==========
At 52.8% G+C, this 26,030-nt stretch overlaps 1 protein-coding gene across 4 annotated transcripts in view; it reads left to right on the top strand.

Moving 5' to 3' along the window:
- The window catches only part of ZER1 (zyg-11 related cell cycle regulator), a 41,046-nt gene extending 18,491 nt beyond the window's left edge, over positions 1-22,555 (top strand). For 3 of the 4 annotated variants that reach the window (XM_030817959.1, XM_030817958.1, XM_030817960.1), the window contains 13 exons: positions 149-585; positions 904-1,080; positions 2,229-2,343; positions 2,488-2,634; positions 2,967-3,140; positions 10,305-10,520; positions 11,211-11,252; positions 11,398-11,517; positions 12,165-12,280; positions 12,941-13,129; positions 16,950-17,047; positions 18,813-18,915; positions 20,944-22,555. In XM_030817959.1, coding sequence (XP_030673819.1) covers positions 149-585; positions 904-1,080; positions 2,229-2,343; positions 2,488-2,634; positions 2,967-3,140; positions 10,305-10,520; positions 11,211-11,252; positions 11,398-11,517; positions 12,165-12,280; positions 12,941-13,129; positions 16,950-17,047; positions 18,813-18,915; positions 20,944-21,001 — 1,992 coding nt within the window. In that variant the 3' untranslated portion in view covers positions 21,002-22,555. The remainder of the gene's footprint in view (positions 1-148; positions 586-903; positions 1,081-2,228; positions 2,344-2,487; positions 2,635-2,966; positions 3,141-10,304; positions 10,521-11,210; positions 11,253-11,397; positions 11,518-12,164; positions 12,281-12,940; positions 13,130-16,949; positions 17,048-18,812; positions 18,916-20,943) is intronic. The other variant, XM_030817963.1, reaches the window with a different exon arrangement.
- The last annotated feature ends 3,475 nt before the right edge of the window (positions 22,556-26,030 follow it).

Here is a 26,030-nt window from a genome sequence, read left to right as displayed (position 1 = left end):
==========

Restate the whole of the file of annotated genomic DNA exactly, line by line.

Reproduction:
At 52.8% G+C, this 26,030-nt stretch overlaps 1 protein-coding gene across 4 annotated transcripts in view; it reads left to right on the top strand.

Moving 5' to 3' along the window:
- The window catches only part of ZER1 (zyg-11 related cell cycle regulator), a 41,046-nt gene extending 18,491 nt beyond the window's left edge, over positions 1-22,555 (top strand). For 3 of the 4 annotated variants that reach the window (XM_030817959.1, XM_030817958.1, XM_030817960.1), the window contains 13 exons: positions 149-585; positions 904-1,080; positions 2,229-2,343; positions 2,488-2,634; positions 2,967-3,140; positions 10,305-10,520; positions 11,211-11,252; positions 11,398-11,517; positions 12,165-12,280; positions 12,941-13,129; positions 16,950-17,047; positions 18,813-18,915; positions 20,944-22,555. In XM_030817959.1, coding sequence (XP_030673819.1) covers positions 149-585; positions 904-1,080; positions 2,229-2,343; positions 2,488-2,634; positions 2,967-3,140; positions 10,305-10,520; positions 11,211-11,252; positions 11,398-11,517; positions 12,165-12,280; positions 12,941-13,129; positions 16,950-17,047; positions 18,813-18,915; positions 20,944-21,001 — 1,992 coding nt within the window. In that variant the 3' untranslated portion in view covers positions 21,002-22,555. The remainder of the gene's footprint in view (positions 1-148; positions 586-903; positions 1,081-2,228; positions 2,344-2,487; positions 2,635-2,966; positions 3,141-10,304; positions 10,521-11,210; positions 11,253-11,397; positions 11,518-12,164; positions 12,281-12,940; positions 13,130-16,949; positions 17,048-18,812; positions 18,916-20,943) is intronic. The other variant, XM_030817963.1, reaches the window with a different exon arrangement.
- The last annotated feature ends 3,475 nt before the right edge of the window (positions 22,556-26,030 follow it).

Here is a 26,030-nt window from a genome sequence, read left to right as displayed (position 1 = left end):